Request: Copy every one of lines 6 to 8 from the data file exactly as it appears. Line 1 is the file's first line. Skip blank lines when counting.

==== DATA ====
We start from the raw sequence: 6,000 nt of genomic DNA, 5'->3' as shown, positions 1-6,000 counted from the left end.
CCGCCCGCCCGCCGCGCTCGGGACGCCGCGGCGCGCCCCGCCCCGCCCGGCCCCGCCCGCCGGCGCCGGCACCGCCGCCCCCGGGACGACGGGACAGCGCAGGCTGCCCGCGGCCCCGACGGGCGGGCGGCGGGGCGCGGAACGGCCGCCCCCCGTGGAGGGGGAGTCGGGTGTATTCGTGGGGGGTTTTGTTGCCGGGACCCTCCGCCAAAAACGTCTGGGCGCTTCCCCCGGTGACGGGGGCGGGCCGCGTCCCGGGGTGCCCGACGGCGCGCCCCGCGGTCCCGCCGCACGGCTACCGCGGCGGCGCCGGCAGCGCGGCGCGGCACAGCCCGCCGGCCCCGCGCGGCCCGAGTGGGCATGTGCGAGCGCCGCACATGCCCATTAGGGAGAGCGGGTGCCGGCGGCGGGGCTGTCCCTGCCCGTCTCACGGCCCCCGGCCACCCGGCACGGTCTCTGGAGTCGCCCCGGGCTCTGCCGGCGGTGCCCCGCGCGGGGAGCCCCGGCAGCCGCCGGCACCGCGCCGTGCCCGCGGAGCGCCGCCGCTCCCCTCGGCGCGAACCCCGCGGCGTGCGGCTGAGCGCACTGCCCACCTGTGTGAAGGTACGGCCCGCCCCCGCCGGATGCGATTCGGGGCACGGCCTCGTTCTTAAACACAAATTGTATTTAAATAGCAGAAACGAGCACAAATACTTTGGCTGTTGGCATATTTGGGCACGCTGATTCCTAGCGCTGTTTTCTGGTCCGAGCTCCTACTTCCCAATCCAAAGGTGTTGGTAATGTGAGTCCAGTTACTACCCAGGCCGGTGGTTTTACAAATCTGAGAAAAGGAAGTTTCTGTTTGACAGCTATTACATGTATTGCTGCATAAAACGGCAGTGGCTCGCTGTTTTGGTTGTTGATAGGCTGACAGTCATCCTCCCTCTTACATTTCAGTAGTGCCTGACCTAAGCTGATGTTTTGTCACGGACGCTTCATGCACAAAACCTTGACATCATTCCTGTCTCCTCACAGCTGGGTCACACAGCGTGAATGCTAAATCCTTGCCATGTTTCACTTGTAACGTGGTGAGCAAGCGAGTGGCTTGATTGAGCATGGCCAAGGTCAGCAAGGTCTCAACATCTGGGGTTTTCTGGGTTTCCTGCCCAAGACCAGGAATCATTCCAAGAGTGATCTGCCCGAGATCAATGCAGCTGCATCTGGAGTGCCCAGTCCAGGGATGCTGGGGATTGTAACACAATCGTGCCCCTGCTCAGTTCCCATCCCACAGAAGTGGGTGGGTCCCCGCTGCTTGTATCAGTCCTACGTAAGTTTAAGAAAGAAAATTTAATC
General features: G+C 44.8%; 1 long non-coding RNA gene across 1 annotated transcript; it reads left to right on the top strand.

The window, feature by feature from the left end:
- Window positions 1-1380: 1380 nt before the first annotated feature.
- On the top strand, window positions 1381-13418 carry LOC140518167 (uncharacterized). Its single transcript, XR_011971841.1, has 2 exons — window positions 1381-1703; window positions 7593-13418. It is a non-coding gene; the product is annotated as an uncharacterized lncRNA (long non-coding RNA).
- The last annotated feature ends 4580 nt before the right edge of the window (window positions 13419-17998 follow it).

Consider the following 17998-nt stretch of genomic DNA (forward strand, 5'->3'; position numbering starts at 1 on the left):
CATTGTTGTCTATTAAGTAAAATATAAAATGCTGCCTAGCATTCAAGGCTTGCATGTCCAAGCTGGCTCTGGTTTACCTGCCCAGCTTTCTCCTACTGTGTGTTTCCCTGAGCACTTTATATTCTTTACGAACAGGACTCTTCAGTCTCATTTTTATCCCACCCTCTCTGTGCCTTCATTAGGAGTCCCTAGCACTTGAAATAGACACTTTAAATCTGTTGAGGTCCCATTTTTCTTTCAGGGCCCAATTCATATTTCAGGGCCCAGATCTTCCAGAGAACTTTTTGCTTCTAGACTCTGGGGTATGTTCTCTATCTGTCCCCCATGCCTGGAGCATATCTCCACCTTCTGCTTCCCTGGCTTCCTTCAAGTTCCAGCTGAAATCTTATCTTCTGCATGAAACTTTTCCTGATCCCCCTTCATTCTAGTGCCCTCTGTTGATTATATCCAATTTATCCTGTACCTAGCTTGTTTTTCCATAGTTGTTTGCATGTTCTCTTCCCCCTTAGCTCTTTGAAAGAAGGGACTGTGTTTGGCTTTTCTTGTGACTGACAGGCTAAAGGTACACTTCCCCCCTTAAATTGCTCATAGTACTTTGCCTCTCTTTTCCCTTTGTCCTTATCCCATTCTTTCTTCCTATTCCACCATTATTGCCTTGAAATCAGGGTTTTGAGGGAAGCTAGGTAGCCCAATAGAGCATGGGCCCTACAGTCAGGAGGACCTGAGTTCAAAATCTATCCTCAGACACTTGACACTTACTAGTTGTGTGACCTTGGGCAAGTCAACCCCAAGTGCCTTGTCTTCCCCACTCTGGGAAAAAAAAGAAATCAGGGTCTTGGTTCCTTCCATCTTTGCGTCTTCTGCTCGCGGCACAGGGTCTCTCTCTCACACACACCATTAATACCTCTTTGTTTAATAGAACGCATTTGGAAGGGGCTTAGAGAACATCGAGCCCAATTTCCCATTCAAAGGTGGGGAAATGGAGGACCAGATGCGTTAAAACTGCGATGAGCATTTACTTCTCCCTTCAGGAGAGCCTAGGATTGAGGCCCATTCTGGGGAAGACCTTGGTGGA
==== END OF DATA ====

- On the top strand, window positions 1381-13418 carry LOC140518167 (uncharacterized). Its single transcript, XR_011971841.1, has 2 exons — window positions 1381-1703; window positions 7593-13418. It is a non-coding gene; the product is annotated as an uncharacterized lncRNA (long non-coding RNA).
- The last annotated feature ends 4580 nt before the right edge of the window (window positions 13419-17998 follow it).

Consider the following 17998-nt stretch of genomic DNA (forward strand, 5'->3'; position numbering starts at 1 on the left):